Bengaluru, India: Oxaceprol may be a good alternative to commonly prescribed non-steroidal anti-inflammatory drugs (NSAIDs) for the long-term management of osteoarthritis (OA), imply results from a latest systematic review and meta-analysis published in the journal Pharmacological Reports. Oxaceprol has similar efficacy and better safety and tolerability compared with NSAIDs.
Sharanbasappa Durg, Real World Evidence, Molecular Connections (P) Ltd., Basavanagudi, Bengaluru, India, and colleagues conducted a meta-analysis of 7 randomised controlled trials (RCTs; n=1087) to evaluate the efficacy, safety and tolerability of oxaceprol (200 or 400 mg; three times in a day [tid]) monotherapy or in combination compared with active control group such as NSAIDs (diclofenac or ibuprofen) or placebo for varying durations (20-152 days). They then assessed pain and function of joint, quality of life, efficacy, safety, and tolerability.
“Given the nature of small-to-moderate sample size and short duration of eligible studies, the available clinical evidence of oxaceprol in the management of OA is modest – though looks promising,” write the authors.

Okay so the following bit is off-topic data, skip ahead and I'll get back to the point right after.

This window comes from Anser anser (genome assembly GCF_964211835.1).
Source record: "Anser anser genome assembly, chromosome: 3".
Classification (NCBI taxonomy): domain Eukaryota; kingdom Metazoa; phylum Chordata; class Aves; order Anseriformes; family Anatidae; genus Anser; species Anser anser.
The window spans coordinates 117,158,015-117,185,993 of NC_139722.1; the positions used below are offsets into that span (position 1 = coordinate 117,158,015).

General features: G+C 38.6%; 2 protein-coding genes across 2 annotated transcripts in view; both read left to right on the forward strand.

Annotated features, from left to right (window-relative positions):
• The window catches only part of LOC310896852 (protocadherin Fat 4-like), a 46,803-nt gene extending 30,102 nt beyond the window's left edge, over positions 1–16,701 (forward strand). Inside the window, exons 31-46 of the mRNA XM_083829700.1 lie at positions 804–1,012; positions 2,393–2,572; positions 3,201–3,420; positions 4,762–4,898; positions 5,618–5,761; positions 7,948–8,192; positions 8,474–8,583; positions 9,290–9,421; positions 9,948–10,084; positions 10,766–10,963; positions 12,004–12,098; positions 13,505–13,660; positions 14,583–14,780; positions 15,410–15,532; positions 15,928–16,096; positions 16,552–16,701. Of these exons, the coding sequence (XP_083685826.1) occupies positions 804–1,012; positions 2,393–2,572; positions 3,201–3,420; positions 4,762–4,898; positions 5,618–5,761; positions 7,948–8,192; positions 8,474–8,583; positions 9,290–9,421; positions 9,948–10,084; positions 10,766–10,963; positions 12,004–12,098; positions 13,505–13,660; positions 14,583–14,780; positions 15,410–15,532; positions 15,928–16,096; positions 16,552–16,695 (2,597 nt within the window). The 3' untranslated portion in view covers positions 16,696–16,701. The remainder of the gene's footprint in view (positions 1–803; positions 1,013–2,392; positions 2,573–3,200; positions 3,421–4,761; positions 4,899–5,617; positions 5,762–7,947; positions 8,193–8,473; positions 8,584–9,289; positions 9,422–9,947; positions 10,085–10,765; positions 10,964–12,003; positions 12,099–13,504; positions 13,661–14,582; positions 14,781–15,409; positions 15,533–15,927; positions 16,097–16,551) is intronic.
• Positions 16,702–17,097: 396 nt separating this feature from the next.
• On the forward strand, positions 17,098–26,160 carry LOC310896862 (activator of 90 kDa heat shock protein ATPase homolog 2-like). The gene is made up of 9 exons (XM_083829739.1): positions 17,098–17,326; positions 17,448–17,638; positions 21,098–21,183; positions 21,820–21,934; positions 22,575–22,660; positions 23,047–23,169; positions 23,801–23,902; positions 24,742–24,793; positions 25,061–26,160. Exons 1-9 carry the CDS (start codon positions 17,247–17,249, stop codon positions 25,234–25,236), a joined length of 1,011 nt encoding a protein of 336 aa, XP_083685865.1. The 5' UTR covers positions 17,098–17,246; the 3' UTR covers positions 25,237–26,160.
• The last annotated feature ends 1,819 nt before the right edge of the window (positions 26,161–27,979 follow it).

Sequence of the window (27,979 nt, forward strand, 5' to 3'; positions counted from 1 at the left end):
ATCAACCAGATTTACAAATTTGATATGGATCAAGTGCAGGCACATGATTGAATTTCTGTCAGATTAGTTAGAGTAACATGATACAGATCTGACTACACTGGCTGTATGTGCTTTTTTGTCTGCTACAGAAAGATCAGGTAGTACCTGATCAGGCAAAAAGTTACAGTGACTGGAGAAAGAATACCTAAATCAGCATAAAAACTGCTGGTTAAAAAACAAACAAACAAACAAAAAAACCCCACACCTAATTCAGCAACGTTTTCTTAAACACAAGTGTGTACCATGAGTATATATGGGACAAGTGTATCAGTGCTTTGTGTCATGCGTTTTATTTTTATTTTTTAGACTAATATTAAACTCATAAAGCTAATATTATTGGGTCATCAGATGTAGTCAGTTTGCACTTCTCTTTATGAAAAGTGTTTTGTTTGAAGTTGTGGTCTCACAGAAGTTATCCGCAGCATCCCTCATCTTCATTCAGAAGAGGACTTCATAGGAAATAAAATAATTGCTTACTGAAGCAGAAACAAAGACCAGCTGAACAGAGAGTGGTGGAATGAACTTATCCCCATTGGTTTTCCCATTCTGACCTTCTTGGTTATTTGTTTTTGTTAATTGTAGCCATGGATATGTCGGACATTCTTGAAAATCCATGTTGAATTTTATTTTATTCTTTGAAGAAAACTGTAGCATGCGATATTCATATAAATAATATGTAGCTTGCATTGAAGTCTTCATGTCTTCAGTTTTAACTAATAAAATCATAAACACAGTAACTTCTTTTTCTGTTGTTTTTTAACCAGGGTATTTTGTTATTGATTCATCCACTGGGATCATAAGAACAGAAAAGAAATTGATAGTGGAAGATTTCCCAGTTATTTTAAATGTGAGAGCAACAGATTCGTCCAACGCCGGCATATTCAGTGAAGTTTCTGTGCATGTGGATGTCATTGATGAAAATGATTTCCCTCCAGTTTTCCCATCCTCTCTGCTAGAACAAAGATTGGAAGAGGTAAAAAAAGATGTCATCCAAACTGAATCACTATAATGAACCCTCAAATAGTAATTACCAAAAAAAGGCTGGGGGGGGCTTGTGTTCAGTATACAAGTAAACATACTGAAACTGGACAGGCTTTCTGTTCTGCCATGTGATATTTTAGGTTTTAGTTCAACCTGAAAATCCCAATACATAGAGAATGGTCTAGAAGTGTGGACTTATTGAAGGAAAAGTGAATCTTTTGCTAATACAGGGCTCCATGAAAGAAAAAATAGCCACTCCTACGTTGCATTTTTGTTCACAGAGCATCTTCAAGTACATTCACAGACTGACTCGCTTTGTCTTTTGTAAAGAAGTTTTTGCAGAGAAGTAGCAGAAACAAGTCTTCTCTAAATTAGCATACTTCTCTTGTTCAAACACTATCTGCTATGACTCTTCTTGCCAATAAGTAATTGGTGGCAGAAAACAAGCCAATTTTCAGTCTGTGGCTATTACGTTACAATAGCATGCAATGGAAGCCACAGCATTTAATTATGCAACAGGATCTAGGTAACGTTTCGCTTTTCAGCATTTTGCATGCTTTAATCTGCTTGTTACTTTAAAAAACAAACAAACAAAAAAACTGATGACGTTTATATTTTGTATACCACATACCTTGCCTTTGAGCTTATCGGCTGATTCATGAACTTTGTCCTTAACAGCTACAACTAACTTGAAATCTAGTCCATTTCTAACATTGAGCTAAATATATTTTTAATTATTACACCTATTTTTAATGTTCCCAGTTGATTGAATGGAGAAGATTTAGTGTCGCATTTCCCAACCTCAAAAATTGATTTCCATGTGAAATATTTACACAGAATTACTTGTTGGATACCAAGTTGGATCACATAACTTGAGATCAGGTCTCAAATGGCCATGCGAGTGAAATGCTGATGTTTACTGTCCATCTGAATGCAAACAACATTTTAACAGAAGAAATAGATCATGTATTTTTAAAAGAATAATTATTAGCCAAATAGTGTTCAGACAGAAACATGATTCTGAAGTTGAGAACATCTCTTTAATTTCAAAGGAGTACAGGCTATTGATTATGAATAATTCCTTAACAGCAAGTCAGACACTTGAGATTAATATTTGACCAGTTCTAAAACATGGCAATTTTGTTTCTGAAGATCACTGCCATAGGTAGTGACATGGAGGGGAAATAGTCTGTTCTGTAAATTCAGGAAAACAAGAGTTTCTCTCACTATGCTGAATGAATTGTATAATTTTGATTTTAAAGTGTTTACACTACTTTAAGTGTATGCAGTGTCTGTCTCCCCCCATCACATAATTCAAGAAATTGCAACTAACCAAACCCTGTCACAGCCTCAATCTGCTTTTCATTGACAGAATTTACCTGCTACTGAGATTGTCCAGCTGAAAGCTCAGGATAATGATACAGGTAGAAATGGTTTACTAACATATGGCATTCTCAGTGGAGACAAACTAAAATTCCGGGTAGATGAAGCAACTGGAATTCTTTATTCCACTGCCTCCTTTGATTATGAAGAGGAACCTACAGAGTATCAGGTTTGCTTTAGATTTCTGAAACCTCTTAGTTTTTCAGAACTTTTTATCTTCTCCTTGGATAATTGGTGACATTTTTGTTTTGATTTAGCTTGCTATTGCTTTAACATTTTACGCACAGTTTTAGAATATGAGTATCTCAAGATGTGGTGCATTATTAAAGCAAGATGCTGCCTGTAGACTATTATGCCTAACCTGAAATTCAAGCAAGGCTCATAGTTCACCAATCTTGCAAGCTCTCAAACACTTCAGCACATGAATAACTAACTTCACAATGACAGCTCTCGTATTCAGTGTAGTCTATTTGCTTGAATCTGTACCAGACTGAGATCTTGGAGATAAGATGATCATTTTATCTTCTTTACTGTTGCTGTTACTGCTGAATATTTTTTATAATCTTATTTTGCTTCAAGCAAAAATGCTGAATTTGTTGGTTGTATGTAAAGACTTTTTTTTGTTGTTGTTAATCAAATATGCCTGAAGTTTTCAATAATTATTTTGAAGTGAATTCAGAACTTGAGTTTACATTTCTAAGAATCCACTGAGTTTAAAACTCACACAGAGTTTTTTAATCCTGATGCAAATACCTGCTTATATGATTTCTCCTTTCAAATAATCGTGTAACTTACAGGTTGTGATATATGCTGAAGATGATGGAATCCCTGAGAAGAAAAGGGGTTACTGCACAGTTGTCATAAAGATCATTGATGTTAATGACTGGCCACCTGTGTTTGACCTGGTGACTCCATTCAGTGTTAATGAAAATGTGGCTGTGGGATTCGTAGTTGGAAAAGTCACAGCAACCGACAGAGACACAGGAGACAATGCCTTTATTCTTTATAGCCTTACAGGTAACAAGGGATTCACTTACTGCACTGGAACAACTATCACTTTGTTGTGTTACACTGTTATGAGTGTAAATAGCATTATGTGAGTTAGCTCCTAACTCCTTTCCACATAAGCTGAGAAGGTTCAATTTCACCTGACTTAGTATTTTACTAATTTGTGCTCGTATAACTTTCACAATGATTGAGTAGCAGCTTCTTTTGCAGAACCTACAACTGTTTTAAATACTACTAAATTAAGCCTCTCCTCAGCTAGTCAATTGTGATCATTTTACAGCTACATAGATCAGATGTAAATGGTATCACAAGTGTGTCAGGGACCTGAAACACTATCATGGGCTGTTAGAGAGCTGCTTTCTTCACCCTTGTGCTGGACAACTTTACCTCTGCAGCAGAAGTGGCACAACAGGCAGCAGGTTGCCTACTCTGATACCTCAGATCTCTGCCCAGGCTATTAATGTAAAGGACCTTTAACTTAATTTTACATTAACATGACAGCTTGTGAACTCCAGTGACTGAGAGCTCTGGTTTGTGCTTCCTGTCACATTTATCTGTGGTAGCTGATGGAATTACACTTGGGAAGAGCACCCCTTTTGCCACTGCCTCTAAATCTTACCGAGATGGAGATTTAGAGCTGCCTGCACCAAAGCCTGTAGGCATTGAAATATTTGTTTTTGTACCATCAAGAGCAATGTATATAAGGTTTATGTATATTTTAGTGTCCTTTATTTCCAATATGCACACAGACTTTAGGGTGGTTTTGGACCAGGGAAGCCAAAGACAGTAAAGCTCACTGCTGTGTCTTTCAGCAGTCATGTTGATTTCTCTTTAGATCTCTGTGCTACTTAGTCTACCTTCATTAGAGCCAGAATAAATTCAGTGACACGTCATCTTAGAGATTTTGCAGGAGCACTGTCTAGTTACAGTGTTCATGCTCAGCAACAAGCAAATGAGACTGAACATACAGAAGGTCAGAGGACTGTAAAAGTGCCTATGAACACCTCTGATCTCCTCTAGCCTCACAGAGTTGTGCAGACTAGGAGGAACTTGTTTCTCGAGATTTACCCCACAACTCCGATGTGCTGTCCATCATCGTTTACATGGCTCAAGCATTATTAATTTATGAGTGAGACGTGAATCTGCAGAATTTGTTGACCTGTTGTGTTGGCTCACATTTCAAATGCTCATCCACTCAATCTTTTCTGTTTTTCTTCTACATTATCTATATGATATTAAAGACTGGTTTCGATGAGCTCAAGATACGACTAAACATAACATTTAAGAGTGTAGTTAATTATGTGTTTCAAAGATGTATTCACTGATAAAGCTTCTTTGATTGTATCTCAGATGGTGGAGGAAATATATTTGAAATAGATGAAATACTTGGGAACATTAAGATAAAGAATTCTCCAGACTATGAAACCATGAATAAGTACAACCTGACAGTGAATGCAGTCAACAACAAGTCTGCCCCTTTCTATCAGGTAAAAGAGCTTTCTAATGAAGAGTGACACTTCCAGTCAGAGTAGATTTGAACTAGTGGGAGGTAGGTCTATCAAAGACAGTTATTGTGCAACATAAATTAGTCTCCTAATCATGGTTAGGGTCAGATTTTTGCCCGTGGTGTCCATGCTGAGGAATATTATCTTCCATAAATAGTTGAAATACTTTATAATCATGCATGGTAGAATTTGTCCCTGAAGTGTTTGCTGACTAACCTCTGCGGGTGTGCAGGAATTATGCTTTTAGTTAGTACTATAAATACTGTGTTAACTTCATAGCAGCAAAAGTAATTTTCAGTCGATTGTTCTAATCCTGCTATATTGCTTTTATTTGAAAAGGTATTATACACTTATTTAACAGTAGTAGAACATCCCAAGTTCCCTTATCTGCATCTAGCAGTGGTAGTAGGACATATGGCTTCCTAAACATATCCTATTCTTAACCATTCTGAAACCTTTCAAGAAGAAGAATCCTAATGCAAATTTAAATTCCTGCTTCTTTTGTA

- Compared with active control (diclofenac/ ibuprofen), oxaceprol demonstrated numerically better improvement in the Lequesne joint function index.
- Oxaceprol was as effective as active control in improving pain relief at rest and weight-bearing pain relief, showed similar improvement vs active control in global treatment efficacy (oxaceprol: 47.0-73.4%vs diclofenac/ibuprofen: 56.0-63.3%).
- Oxaceprol showed significant improvement in pain and joint function as compared to placebo.
- Numerically less adverse events were reported when treated with oxaceprol compared with active control and significantly fewer adverse events compared with placebo.